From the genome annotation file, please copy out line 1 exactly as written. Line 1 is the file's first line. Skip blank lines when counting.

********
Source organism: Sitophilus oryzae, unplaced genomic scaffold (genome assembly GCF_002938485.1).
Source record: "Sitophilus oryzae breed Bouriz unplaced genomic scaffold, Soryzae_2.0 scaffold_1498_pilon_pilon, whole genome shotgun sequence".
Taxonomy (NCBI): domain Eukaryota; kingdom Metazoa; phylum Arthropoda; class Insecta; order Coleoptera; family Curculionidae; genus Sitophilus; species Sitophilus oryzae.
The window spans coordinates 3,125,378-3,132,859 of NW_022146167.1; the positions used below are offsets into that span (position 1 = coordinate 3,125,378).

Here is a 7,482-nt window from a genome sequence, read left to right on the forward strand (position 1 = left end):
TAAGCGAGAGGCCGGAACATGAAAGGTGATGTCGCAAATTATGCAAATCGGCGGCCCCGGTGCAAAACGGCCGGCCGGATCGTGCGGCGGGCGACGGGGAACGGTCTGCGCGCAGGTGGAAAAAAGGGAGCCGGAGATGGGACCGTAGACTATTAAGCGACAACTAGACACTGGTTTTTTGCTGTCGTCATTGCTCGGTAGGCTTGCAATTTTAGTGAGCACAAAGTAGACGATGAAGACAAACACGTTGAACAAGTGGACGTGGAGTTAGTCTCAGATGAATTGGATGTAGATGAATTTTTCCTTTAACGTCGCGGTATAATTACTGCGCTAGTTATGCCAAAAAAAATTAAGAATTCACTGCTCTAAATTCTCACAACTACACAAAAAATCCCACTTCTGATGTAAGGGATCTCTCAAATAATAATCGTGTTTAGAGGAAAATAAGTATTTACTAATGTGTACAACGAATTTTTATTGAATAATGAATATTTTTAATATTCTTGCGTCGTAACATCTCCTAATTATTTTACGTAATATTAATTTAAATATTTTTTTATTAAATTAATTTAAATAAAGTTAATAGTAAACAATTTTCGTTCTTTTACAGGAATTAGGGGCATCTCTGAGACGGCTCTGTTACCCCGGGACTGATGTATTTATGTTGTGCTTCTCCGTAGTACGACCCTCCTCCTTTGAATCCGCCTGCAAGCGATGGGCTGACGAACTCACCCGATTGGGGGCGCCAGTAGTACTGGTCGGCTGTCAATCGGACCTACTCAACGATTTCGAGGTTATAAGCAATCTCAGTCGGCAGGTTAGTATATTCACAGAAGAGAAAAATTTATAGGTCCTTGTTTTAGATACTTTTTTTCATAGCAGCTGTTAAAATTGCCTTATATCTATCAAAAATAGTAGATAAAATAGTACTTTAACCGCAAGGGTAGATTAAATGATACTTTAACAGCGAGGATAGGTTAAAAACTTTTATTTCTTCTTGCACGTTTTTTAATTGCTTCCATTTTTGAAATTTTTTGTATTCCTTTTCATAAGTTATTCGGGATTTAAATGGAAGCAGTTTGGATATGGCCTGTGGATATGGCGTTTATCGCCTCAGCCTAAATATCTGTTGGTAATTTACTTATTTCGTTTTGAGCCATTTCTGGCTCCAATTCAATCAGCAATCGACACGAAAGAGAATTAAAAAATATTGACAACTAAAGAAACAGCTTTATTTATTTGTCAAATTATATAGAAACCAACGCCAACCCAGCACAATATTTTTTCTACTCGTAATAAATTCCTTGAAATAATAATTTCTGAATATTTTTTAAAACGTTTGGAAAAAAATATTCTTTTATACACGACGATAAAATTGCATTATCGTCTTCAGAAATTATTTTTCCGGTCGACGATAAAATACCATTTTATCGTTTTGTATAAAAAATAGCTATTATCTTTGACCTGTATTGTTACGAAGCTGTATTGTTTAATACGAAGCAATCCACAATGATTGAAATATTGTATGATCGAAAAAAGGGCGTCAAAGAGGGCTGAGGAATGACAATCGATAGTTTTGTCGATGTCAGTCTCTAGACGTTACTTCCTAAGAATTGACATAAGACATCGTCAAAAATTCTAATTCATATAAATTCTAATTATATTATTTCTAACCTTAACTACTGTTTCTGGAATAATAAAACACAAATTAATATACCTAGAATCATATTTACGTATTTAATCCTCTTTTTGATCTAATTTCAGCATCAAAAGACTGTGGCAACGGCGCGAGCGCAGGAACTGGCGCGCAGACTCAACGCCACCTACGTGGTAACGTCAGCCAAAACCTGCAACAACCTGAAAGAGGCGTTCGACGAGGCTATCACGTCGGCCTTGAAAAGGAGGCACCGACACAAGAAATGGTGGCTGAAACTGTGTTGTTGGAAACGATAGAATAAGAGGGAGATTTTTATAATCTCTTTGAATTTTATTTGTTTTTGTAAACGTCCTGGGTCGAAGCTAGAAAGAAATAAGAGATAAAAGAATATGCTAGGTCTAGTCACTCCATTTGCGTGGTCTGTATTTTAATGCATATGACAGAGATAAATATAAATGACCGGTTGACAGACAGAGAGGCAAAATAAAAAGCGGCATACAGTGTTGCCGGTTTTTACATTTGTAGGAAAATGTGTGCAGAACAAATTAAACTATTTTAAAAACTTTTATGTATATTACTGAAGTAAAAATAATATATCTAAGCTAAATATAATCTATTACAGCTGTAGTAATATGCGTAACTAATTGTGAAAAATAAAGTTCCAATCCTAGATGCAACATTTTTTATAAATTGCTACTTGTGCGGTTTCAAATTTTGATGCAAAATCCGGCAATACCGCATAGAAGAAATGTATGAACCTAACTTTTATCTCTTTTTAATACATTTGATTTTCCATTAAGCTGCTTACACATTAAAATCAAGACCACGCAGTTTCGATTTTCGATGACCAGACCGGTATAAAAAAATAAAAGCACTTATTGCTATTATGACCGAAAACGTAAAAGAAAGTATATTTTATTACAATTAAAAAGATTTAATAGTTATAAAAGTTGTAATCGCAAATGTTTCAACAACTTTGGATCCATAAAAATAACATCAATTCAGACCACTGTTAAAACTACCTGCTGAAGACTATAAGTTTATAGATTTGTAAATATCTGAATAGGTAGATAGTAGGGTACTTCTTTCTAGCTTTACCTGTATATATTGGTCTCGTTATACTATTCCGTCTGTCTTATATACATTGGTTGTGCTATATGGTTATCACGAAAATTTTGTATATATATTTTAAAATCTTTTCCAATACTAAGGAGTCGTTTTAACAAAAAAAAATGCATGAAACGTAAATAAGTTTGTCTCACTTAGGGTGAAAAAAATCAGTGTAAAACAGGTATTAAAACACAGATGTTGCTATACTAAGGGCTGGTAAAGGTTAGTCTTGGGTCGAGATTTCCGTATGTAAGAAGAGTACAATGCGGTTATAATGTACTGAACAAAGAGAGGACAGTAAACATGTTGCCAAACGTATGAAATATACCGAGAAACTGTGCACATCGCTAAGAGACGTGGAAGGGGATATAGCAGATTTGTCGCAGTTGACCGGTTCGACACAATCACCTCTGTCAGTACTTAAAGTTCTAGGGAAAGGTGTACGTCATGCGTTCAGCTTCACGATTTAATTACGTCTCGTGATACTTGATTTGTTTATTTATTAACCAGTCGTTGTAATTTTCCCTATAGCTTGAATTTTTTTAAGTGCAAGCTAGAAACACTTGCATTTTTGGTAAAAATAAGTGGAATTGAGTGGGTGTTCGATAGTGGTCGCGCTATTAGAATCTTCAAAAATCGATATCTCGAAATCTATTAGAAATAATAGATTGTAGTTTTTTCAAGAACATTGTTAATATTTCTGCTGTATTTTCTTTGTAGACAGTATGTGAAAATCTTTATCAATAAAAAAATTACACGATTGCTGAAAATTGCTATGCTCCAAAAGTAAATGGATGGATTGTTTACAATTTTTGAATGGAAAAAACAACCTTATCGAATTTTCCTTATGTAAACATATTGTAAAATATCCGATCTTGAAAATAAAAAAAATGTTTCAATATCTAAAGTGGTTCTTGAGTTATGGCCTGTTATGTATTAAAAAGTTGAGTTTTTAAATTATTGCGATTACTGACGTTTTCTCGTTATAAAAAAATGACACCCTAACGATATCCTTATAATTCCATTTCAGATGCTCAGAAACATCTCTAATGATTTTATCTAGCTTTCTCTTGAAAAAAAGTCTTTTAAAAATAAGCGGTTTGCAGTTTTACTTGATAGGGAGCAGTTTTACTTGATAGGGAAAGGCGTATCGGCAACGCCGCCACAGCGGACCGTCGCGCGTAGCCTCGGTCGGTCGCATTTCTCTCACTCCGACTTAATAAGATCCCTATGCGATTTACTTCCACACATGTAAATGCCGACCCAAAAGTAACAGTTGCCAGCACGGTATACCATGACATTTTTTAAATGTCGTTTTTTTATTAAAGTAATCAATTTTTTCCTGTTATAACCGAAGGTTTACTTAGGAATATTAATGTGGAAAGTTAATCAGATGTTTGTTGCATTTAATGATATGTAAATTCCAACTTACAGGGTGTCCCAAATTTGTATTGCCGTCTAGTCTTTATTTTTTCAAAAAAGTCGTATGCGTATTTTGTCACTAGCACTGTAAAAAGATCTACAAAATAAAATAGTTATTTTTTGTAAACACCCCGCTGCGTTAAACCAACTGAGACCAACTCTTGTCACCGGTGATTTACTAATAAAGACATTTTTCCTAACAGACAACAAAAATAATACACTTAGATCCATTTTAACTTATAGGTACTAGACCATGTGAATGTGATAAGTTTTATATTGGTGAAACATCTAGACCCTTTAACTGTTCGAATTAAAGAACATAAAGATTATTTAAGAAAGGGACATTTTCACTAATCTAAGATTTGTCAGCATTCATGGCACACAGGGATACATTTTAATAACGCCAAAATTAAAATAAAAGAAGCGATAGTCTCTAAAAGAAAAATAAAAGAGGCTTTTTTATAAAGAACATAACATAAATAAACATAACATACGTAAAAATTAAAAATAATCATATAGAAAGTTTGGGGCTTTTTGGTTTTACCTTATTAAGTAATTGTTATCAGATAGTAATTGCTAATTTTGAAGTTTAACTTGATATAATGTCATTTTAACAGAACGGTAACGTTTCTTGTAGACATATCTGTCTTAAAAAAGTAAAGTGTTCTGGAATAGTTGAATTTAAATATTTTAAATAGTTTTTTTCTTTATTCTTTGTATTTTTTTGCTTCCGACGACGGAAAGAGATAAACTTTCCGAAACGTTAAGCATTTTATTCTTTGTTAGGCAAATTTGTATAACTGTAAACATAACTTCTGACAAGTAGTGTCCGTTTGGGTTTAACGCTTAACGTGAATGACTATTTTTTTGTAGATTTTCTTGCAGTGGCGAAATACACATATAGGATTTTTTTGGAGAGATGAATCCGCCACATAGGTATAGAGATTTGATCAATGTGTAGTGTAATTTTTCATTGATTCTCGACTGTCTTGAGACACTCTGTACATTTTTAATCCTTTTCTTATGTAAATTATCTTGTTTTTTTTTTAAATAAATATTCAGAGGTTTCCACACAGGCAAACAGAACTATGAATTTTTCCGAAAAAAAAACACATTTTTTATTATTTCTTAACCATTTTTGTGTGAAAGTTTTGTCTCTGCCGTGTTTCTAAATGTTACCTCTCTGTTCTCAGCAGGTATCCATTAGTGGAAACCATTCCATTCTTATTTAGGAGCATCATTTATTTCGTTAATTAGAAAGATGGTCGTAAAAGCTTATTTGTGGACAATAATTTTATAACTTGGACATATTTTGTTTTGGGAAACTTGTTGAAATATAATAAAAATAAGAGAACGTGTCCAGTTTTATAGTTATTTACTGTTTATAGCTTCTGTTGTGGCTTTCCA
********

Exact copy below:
Source organism: Sitophilus oryzae, unplaced genomic scaffold (genome assembly GCF_002938485.1).